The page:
Share this story

With Border War Future Uncertain, Missouri Savors the Moment

Posted by dnspewak on February 5th, 2012

Danny Spewak is an RTC correspondent. You can find him on Twitter @dspewak. He filed this report following Missouri’s victory against Kansas. 

Less than 24 hours before Saturday’s Border War showdown between Missouri and Kansas, severe weather swept through mid-Missouri and pelted students camped outside of Mizzou Arena with thunder, lightning and gusting winds. “Obviously, we have the greatest fans in college basketball,” student section director Molly Krutek said. “Standing out here in the rain and the hurricane weather we’re having.” Tents were collapsing. Visibility had dwindled. Athletic department officials even cautioned Krutek and other leaders about the possibility of an evacuation, forcing them to frantically mark students’ spots in line in case of an emergency.

MU Students Stuck Through This Grim Scene for Priority Seating

It looked like the scene of a war movie. In a way, it was. There was an epic feel to the hours leading up to Saturday’s game, since the contest marked the Jayhawks’ final trip to Columbia as a Big 12 foe. After more than 100 years of bitter, Civil War-based hatred, coach Bill Self said his program will no longer schedule MU in protest of the school’s departure for the Southeastern Conference. KU’s decision to discontinue the series made the game a final battle of sorts, not to mention an ESPN College Gameday contest between two top-10 teams fighting for first place in the league standings.

That’s why not a single student folded a tent or abandoned the scene on Friday night. The stakes were too high for a little rain to get in the way of possibly the most important Border War game in series history. And just as MU students fought adversity by braving thunderbolts in the sky, the Tigers clawed from an eight-point deficit in the final minutes on Saturday to earn a defining 74-71 victory over Kansas. It was a team effort. In every way. “I have to give the win to this crowd because they were incredible,” Missouri coach Frank Haith said. “I think that we don’t win this game without their energy and what they brought to the table tonight.”

Read the rest of this entry »

Share this story

The Border War, Part Two: A Rivalry on Edge

Posted by cwilliams on February 3rd, 2012

On Wednesday, I explored the rich history of the rivalry between Kansas and Missouri, known to many as the Border War. Today, as the first Border War of the 2011-12 basketball season approaches, I’ll examine the current state of the rivalry, which is shaky at best. On Saturday, the Jayhawks of Kansas will travel to Missouri to engage in a highly anticipated affair. ESPN College Gameday will be there, both teams are ranked in the Top 10, and the first game of this hardwood rivalry always carries a lot of hype. However, in all my years of being around it, I’ve never seen the fan intensity so high. Using the same bullet-point format I used in my previous Border War post, I will examine why it is that this Border War is so special.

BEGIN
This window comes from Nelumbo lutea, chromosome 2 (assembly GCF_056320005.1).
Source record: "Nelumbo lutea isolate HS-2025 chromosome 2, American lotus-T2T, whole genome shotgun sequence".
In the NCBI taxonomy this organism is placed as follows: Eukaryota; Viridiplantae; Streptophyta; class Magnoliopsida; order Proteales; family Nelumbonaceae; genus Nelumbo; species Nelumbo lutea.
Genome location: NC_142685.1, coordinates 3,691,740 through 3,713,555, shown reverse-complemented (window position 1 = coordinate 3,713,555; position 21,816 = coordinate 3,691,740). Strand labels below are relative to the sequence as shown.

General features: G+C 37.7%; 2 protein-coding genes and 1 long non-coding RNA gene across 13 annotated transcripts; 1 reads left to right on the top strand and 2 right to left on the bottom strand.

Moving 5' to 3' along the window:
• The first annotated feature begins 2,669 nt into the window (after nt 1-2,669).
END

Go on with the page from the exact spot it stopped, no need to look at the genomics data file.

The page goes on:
• The most obvious and glaring reason is that this 100+ year-old rivalry is in jeopardy of becoming extinct. With Missouri’s announcement of their departure from the Big 12 to the SEC, Kansas and Missouri will no longer be conference mates. Kansas fans blame Missouri for ending the rich history of their rivalry in bolting for the SEC, leaving behind the Border War. Missouri offered to continue playing Kansas in non-conference match-ups, but Kansas has not shown any inclination of favoring that idea.
  • Obviously, when tensions are high between the schools, they are going to be through the roof between the student bodies and fans. Last week, rumors were abound that Missouri fans were making a shirt that would read “NMT”, which allegedly stands for “No Mom Tom”, a reference to the tragic passing away of KU forward Thomas Robinson‘s mother last season. This rumor has been all but proven untrue, but even the rumor is enough to make Kansas fans’ blood boil (as it should — because if it were legitimate, it would be appalling)
  • YouTube is very popular among young whippersnappers these days. It gives every kid the opportunity to be a star. Unfortunately, a group of Missouri students discovered the video-making platform, and created this music video. It is a horrible rap, yes, but you have to admire the school spirit. If you can get over the gut-wrenching lyrics, that is. Read the rest of this entry »
Share this story

Set Your TiVo: 02.03 – 02.05

Posted by Brian Otskey on February 3rd, 2012

Brian Otskey is the Big East correspondent for RTC and a regular contributor. You can find him @botskey on Twitter. See bottom of the post for the Official RTC Star System.

There are lots of good games on Saturday, highlighted by the big one in Columbia. Overall it’s a very nice day of hoops despite only a handful of truly terrific games.

#4 Kansas @ #6 Missouri – 9:00 PM EST Saturday on ESPN (*****)

KU Needs Taylor To Be Good Tyshawn on Saturday (credit: Missourian)

  • It doesn’t get much better than this. Two teams that don’t particularly like each other and a Border War rivalry with roots in the Civil War era. Missouri enters this game after surviving Texas in Austin on Monday. The Tigers have perhaps the best offense in the nation with incredible balance at the guard and wing positions. The question for Frank Haith and his team will be how effective Ricardo Ratliffe can be against Thomas Robinson inside. Ratliffe shoots almost exclusively in the paint and converts an astounding 75.1% of the time. However, Ratliffe will be going up against a front line of Robinson and Jeff Withey (3.1 BPG) in this one and needs to utilize his patented pick-and-roll more in this game. Ratliffe won’t have great success going one-on-one against either Robinson or Withey inside. Kansas’ defense ranks #4 in two-point percentage against but the Jayhawks are vulnerable to the three-ball. That’s where Missouri and snipers Marcus DenmonKim English and Michael Dixon can really take advantage of Bill Self’s team.